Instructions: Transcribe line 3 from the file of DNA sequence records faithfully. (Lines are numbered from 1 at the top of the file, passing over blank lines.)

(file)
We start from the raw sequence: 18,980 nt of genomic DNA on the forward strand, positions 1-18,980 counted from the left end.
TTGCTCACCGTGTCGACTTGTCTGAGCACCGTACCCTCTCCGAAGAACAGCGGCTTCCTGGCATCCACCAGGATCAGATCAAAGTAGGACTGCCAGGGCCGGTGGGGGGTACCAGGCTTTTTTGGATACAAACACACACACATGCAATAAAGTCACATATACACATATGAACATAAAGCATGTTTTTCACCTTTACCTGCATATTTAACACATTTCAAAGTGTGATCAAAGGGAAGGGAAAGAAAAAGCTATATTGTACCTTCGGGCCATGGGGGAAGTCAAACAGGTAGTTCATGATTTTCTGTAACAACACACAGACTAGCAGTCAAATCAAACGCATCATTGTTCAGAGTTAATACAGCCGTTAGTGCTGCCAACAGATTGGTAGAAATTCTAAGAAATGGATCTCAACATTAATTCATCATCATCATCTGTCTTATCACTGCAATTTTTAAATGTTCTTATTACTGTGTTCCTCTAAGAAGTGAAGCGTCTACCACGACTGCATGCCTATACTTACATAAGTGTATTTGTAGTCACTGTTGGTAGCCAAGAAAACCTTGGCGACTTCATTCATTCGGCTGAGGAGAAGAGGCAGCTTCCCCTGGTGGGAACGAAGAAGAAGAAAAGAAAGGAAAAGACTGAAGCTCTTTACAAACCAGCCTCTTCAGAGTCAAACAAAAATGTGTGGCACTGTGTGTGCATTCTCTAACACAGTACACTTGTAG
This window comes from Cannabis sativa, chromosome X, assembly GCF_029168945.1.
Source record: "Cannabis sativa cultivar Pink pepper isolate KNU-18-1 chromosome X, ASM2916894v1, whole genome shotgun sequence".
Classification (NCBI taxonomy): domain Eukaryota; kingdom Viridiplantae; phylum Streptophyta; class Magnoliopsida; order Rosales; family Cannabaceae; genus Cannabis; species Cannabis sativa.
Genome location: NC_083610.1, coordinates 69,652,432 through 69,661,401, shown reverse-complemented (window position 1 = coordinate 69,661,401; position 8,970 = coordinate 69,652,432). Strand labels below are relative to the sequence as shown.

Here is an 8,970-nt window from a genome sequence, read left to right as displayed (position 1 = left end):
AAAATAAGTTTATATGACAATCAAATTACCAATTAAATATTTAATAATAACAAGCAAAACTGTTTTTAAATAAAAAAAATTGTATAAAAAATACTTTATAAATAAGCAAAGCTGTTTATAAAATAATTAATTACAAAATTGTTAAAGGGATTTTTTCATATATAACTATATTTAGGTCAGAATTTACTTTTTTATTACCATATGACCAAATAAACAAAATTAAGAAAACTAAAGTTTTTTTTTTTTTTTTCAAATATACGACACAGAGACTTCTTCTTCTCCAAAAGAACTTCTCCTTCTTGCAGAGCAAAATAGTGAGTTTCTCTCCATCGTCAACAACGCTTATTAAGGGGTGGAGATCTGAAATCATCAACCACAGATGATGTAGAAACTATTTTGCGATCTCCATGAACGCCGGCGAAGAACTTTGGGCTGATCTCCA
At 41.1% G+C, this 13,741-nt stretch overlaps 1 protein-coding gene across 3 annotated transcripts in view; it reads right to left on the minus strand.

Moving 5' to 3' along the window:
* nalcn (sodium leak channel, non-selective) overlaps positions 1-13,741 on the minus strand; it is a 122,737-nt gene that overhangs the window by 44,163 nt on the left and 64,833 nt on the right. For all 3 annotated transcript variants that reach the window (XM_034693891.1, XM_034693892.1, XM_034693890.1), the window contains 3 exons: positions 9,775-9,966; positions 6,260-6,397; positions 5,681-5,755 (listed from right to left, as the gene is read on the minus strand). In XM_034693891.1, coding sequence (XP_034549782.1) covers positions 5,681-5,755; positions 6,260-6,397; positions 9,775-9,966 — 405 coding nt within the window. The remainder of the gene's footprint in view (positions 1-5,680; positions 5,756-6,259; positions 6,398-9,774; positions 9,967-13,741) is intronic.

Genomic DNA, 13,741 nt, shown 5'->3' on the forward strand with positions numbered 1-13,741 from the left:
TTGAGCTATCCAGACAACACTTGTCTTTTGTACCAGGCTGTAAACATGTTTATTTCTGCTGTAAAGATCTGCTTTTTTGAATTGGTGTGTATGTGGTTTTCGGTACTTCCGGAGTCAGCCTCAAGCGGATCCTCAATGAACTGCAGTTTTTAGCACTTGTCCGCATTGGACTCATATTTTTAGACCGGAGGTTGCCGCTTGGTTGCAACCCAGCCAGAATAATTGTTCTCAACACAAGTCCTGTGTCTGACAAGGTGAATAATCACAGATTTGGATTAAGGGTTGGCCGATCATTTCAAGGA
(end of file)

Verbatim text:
This window comes from Cannabis sativa, chromosome X, assembly GCF_029168945.1.